17 March 2010

CLIMATE CHANGE MITIGATION POLICIES IN SELECTED OECD COUNTRIES: TRADE AND DEVELOPMENT IMPLICATIONS FOR DEVELOPING COUNTRIES. By Diarmuid Torney and Moustapha Kamal Gueye. ICTSD, December 2009. Activity to date in the attempt to reduce greenhouse gas emissions has been patchy and slow, and many governments are failing to live up to past commitments. Nonetheless, policies to mitigate climate change are becoming increasingly widespread and progressively more demanding, especially among countries of the Organisation for Economic Co-operation and Development (OECD). Many developing country trade policy-makers and negotiators remain on the fringe of the climate change debate. This issue paper seeks to provide trade negotiators and policy-makers with an overview of the current state of play of domestic climate change measures being implemented or considered in selected OECD countries - Australia, Canada, the EU, Japan, and the US - that may have trade and development implications for developing countries. This paper focuses on five key issues as they relate to the trade and development concerns of developing countries: border measures, renewables, standards and labels, fiscal stimulus packages and Kyoto Protocol measures. This publication can be accessed at:

THE NEW ECONOMICS: A BIGGER PICTURE. By David Boyle and Andrew Simms. Earthscan, 2009. The authors argue that economics sometimes seems to be stacked against social, environmental and individual well-being, but that it does not have to be like this. Rather, they write about a new approach to economics - deriving as much from Ruskin and Schumacher as from Keynes or Smith - which is beginning to emerge. Sceptical about money as a measure of success, this ‘new economics' questions assumptions about wealth and poverty. It measures wealth by increased well-being and environmental sustainability rather than only possession and consumption. An accessible and straightforward guide to the new economics, it describes the problems and contradictions of ‘conventional economics' as well as the principles of the emerging new economics, and it tells real-world stories of how new economics is being successfully put into practice around the world. For more information or to purchase the book, please visit:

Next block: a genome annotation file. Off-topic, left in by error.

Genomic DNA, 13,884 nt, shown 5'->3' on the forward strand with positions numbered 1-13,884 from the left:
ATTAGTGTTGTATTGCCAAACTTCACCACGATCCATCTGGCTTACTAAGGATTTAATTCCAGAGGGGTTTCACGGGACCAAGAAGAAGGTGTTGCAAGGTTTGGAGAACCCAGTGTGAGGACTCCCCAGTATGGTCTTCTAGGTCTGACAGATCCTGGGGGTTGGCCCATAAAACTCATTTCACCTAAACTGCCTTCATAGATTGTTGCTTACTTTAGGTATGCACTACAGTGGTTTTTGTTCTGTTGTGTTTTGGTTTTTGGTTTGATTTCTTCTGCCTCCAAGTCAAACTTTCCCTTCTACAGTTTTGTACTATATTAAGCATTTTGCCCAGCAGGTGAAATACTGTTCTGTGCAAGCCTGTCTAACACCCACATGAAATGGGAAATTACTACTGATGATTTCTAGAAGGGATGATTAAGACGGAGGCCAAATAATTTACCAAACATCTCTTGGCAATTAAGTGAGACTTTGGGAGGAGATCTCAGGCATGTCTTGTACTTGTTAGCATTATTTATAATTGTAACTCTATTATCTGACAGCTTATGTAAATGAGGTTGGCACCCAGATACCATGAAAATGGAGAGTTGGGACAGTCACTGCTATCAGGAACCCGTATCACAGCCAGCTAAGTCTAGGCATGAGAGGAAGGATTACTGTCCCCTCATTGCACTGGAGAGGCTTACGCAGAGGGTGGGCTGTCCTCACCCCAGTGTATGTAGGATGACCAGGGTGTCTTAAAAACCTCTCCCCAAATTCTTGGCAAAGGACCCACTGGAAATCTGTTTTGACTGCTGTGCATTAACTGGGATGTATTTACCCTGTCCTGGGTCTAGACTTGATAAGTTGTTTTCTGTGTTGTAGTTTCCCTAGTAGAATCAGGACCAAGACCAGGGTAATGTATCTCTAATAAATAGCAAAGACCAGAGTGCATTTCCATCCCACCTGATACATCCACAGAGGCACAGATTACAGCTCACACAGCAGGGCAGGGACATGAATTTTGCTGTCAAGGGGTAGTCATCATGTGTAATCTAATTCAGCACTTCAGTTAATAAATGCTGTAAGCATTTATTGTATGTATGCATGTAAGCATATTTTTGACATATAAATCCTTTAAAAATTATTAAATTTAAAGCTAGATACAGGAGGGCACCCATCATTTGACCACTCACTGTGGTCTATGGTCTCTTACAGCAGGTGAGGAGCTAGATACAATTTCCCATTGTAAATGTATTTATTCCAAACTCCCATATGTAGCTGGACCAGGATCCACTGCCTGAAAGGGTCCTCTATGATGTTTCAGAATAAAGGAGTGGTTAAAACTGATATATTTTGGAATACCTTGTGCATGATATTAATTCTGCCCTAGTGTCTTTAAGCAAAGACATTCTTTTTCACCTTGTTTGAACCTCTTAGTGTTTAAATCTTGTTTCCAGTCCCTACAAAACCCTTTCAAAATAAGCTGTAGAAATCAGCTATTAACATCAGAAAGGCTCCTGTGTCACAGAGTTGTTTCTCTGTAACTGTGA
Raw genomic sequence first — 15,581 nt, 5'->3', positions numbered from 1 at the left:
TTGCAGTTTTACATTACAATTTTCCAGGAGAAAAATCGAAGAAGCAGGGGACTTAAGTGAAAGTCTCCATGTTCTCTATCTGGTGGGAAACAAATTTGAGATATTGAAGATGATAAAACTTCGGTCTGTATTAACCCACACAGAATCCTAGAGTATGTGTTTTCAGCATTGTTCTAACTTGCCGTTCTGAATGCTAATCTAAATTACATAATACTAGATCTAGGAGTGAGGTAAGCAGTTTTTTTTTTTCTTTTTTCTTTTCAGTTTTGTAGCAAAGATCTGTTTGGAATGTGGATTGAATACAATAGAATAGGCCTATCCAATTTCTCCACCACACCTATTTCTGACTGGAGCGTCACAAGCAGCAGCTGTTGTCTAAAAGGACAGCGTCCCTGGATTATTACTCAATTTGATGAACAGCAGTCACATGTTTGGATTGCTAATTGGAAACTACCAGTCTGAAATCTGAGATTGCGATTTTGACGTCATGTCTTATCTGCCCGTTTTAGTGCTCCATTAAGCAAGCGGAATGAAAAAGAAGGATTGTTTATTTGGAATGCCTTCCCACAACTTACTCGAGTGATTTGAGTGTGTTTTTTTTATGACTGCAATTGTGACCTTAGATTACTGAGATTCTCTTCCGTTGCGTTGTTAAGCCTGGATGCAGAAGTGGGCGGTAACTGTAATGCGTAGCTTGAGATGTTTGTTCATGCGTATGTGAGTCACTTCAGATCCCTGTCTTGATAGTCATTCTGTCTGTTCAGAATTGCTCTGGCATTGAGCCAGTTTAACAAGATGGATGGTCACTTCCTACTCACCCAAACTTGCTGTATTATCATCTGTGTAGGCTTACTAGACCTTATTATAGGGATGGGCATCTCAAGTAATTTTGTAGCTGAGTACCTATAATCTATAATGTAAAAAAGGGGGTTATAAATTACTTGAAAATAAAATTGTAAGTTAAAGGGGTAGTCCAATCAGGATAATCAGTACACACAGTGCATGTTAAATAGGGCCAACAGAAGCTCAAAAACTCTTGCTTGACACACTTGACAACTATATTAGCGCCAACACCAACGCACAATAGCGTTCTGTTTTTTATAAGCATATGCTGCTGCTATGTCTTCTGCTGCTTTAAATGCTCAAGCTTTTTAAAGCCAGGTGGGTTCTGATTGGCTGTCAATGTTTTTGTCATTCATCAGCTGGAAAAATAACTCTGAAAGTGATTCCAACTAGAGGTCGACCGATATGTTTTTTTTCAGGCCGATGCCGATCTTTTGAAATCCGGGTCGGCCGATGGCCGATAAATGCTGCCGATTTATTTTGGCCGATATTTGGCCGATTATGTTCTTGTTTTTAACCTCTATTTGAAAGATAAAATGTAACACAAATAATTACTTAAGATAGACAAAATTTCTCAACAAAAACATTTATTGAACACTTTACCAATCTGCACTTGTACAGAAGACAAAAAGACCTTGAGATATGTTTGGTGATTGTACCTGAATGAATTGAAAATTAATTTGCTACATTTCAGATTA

ASSESSING THE FINANCIAL VULNERABILITY TO CLIMATE-RELATED NATURAL HAZARDS. By Reinhard Mechler, Stefan Hochrainer, Georg Pflug, Alexander Lotsch and Keith Williges. World Bank, March 2010.  National governments are key actors in managing the impacts of extreme weather events, yet many highly exposed developing countries have been unable to raise sufficient and timely capital to replace or repair damaged infrastructure and restore livelihoods after major disasters, hampering development and exacerbating poverty. Based on the past 30 years, this working paper finds many developing countries, in particular small island states, to be highly financially vulnerable and experiencing a ‘resource gap' where net disaster losses exceed all available financing. This has three main implications. First, efforts to reduce risk need to be ramped-up to lessen the serious human and financial burdens. Second, there is a case for country risk aversion - calamity funds, regional insurance pools, contingent credit arrangements - implying that disaster risks faced by some governments cannot be absorbed without major difficulty. Third, financially vulnerable countries are unlikely to be able to implement pre-disaster risk financing instruments themselves and require technical and financial assistance from the donor community. This publication can be viewed here.

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